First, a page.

The resident that has tested positive needs to self isolate for a minimum of 5 days. The resident may leave isolation only if they have no symptoms or symptoms are mild/improving AND they have had no fever for 24 hrs without the aid of a fever-reducing medication. The person should wear a well-fitting face mask for 10 days.
The person leaving isolation may remove their mask sooner than day 10 if they have no symptoms or symptoms are mild or improving and they are fever free without the use of a fever-reducing medication. They also need 2 sequential negative tests one day apart.
If 3 or more residents are positive for COVID-19, then reporting to the appropriate authorities for an outbreak must still occur.
These reporting requirements help to track the spread of the virus and ensure that appropriate measures are taken to prevent further transmission.
Training and Education
Finally, RCFEs must ensure that staff receive training and education on COVID-19 protocols and procedures.
Staff should be trained on the proper use of PPE, cleaning and disinfecting protocols, social distancing measures, and how to screen residents and staff for symptoms of COVID-19. Knowledge of the most recent training requirements will be necessary to obtain your RCFE licensure.
Additionally, RCFE administrators must ensure ongoing education and training are provided to staff as new information and guidelines become available. Ongoing education efforts are important to ensure workplace safety for your RCFE.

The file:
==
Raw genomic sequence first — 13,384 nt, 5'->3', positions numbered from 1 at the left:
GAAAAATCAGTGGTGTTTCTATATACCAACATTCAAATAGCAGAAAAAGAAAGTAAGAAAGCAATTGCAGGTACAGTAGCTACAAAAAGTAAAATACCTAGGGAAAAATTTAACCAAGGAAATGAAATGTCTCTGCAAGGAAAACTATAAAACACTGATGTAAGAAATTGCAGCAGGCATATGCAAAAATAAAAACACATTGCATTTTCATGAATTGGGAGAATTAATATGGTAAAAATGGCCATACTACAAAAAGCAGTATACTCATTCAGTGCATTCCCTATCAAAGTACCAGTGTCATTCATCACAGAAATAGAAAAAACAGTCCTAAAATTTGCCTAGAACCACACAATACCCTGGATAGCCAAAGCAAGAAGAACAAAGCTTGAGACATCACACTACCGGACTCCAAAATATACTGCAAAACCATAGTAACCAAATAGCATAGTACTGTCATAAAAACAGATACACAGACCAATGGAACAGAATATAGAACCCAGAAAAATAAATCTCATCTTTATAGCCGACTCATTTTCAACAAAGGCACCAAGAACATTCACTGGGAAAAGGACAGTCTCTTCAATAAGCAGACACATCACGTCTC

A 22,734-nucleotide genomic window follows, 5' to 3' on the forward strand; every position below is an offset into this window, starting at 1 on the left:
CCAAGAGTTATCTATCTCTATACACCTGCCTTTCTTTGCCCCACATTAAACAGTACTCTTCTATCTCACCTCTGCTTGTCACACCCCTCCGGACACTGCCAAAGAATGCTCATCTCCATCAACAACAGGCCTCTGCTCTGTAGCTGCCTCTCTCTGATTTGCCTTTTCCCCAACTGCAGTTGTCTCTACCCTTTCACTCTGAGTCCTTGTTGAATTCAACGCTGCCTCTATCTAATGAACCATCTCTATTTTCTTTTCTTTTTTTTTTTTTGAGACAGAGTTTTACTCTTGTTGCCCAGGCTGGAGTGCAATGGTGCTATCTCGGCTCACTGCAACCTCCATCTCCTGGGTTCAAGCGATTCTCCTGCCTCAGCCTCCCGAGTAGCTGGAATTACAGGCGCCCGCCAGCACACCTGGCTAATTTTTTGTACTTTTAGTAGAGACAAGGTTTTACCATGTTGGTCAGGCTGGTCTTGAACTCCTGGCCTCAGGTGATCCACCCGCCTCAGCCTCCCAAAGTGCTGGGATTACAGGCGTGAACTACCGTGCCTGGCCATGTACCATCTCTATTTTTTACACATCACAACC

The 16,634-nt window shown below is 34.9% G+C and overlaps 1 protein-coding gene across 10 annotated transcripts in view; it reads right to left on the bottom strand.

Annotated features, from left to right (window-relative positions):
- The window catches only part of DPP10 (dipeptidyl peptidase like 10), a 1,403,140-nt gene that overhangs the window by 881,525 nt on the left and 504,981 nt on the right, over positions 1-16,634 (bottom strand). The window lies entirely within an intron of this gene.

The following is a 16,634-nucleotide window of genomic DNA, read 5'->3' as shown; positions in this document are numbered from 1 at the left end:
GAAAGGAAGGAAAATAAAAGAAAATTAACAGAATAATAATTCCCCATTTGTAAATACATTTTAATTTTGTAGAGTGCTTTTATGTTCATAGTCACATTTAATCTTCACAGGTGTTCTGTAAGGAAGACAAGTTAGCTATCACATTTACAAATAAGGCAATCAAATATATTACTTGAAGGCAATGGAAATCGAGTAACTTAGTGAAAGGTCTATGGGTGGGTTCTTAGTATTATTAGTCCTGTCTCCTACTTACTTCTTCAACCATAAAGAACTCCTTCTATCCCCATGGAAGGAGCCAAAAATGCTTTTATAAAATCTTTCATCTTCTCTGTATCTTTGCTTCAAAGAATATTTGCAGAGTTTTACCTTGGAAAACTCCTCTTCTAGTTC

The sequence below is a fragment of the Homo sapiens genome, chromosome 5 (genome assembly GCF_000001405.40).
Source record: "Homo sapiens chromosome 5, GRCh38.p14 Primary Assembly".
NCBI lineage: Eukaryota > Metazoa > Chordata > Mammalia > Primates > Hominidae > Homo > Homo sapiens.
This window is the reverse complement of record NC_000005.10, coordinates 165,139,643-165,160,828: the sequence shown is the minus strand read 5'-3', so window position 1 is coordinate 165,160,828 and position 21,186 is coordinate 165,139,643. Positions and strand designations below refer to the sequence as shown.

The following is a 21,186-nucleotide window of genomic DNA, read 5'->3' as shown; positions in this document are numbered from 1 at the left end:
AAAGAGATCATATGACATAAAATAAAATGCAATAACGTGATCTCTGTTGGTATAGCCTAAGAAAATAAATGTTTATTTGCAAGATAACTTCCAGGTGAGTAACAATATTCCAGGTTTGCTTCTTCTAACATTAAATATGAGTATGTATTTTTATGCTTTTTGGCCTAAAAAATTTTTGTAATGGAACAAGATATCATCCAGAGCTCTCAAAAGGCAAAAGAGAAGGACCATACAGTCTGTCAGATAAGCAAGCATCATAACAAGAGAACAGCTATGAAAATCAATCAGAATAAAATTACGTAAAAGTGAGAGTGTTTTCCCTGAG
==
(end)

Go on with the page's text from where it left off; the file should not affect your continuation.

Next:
The Provider Information Notice (PIN) contains additional information regarding COVID-19 policies. Specifically, this PIN notice has further instructions covering new visitation guidance, with related clarifications and other safety information.
California RCFEs are required to subscribe to an RCFE regulation update service.
Pandemic Protocols for Assisted Living Administrators
In conclusion, post-pandemic protocols for RCFEs in California focus on screening residents and staff for COVID-19 symptoms, vaccination, the use of PPE, cleaning and disinfecting, social distancing, reporting requirements, and staff training and education.
These protocols are essential to facilitating the safety and well-being of RCFE residents and staff. By adhering to these protocols, RCFEs can help prevent the further spread of the virus and protect the vulnerable populations residing at RCFEs.
To help stay on top of changing requirements and to keep your licensure requirements current, continuing education RCFE classes are now required to include 20 hours Live and 20 hours online as of March 1, 2023. available online.
Assisted Living Education
If you want to ensure that your facility meets regulatory compliance and provides top-quality care to its residents, then you need to work with an approved vendor who can offer comprehensive RCFE administrator certification courses and staff training.
That’s where Assisted Living Education comes in – we’re here to help you stay up-to-date with the latest regulations, provide ongoing support and consultation services, and make sure that your staff is trained to deliver the best possible care.
Don’t wait to take the next step in improving your facility – contact us today to learn more about how we can help.